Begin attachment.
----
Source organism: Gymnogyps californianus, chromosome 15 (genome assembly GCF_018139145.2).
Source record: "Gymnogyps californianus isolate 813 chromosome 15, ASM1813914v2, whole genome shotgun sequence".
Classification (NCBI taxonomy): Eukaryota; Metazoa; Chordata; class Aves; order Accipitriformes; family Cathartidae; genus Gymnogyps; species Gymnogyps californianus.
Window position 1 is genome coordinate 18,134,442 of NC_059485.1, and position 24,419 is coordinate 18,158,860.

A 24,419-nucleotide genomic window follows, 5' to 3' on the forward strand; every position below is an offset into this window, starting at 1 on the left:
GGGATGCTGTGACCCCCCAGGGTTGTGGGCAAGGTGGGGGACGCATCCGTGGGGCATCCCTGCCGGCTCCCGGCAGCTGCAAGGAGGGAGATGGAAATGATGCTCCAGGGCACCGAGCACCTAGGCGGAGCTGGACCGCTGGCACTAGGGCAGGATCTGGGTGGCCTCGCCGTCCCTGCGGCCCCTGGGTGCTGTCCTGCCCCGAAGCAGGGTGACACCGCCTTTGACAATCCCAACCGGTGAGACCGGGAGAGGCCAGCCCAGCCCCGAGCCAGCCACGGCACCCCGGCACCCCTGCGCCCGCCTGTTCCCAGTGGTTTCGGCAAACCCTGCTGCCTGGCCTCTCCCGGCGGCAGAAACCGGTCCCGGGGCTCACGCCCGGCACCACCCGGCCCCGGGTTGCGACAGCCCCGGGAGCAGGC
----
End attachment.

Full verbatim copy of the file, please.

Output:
Source organism: Gymnogyps californianus, chromosome 15 (genome assembly GCF_018139145.2).
Source record: "Gymnogyps californianus isolate 813 chromosome 15, ASM1813914v2, whole genome shotgun sequence".
Classification (NCBI taxonomy): Eukaryota; Metazoa; Chordata; class Aves; order Accipitriformes; family Cathartidae; genus Gymnogyps; species Gymnogyps californianus.
Window position 1 is genome coordinate 18,134,442 of NC_059485.1, and position 24,419 is coordinate 18,158,860.

A 24,419-nucleotide genomic window follows, 5' to 3' on the forward strand; every position below is an offset into this window, starting at 1 on the left:
GGGATGCTGTGACCCCCCAGGGTTGTGGGCAAGGTGGGGGACGCATCCGTGGGGCATCCCTGCCGGCTCCCGGCAGCTGCAAGGAGGGAGATGGAAATGATGCTCCAGGGCACCGAGCACCTAGGCGGAGCTGGACCGCTGGCACTAGGGCAGGATCTGGGTGGCCTCGCCGTCCCTGCGGCCCCTGGGTGCTGTCCTGCCCCGAAGCAGGGTGACACCGCCTTTGACAATCCCAACCGGTGAGACCGGGAGAGGCCAGCCCAGCCCCGAGCCAGCCACGGCACCCCGGCACCCCTGCGCCCGCCTGTTCCCAGTGGTTTCGGCAAACCCTGCTGCCTGGCCTCTCCCGGCGGCAGAAACCGGTCCCGGGGCTCACGCCCGGCACCACCCGGCCCCGGGTTGCGACAGCCCCGGGAGCAGGC